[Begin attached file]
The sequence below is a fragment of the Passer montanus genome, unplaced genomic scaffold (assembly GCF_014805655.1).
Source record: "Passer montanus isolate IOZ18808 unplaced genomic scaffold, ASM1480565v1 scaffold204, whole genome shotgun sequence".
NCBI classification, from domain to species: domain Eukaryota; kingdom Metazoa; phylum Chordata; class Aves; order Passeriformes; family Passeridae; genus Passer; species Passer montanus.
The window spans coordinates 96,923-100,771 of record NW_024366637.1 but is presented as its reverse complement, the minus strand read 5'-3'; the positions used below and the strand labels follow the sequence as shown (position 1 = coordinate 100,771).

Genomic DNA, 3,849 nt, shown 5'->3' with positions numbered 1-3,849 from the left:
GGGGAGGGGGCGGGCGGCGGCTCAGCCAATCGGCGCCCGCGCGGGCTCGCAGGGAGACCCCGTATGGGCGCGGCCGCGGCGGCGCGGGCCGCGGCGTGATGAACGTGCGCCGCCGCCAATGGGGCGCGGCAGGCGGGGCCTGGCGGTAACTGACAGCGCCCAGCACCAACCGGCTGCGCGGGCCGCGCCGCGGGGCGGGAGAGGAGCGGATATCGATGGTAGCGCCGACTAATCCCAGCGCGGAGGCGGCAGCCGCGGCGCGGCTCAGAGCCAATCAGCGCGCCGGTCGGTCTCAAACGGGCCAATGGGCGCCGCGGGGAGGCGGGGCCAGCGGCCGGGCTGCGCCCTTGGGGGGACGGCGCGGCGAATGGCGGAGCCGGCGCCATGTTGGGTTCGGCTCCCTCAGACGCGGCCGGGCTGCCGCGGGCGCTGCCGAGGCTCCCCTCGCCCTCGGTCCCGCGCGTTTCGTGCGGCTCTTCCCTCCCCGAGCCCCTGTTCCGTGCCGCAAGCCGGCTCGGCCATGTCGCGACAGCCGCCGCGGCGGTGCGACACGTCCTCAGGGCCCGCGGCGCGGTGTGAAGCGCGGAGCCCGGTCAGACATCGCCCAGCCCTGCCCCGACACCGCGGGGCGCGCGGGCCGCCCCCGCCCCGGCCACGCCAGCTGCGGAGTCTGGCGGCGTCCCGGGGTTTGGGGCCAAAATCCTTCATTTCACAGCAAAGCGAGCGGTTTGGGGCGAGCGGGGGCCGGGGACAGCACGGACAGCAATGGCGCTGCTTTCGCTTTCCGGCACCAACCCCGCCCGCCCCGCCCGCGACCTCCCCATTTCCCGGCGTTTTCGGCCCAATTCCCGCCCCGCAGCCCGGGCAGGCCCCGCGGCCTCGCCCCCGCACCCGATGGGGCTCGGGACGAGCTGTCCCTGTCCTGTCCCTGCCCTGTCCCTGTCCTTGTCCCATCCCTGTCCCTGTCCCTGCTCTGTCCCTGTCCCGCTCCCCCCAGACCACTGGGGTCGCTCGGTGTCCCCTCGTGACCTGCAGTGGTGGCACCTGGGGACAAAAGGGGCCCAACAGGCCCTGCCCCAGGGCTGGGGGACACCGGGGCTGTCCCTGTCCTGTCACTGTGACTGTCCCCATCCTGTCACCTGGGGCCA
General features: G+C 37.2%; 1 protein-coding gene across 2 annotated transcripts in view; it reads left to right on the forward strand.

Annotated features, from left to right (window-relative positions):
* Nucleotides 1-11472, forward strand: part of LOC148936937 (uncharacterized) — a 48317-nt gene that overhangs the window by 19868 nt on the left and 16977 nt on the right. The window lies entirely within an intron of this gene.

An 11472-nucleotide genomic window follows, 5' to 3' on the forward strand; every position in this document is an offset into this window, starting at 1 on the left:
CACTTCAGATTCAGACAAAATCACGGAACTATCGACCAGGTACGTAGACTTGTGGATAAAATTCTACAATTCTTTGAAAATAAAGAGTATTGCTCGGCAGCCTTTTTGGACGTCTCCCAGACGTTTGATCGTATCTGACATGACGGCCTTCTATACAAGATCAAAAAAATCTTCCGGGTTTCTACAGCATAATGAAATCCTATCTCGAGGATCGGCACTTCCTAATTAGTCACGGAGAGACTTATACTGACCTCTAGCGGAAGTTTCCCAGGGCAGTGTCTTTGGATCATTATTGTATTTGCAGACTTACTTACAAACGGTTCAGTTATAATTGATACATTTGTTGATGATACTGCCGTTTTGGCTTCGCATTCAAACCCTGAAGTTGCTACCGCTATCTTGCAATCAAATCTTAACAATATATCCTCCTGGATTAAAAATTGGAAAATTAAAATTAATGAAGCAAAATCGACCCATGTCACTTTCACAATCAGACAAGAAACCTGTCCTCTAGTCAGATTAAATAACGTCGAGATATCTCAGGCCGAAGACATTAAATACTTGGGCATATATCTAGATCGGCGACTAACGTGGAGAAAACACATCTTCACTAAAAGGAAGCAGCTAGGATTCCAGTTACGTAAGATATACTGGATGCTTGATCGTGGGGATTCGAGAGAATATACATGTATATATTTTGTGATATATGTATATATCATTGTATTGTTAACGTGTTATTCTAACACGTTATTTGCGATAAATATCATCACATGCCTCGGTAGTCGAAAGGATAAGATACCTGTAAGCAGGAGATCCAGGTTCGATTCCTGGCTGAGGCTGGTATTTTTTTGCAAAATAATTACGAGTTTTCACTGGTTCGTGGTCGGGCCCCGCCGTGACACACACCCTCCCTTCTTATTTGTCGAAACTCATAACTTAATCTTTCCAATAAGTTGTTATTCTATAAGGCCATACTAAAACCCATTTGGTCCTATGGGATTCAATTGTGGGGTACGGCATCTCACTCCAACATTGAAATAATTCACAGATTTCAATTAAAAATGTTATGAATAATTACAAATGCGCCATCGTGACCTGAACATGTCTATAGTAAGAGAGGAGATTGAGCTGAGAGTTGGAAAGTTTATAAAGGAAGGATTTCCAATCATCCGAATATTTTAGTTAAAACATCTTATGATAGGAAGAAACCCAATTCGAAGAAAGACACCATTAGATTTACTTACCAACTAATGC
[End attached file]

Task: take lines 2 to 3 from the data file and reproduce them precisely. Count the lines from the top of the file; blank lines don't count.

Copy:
Source record: "Passer montanus isolate IOZ18808 unplaced genomic scaffold, ASM1480565v1 scaffold204, whole genome shotgun sequence".
NCBI classification, from domain to species: domain Eukaryota; kingdom Metazoa; phylum Chordata; class Aves; order Passeriformes; family Passeridae; genus Passer; species Passer montanus.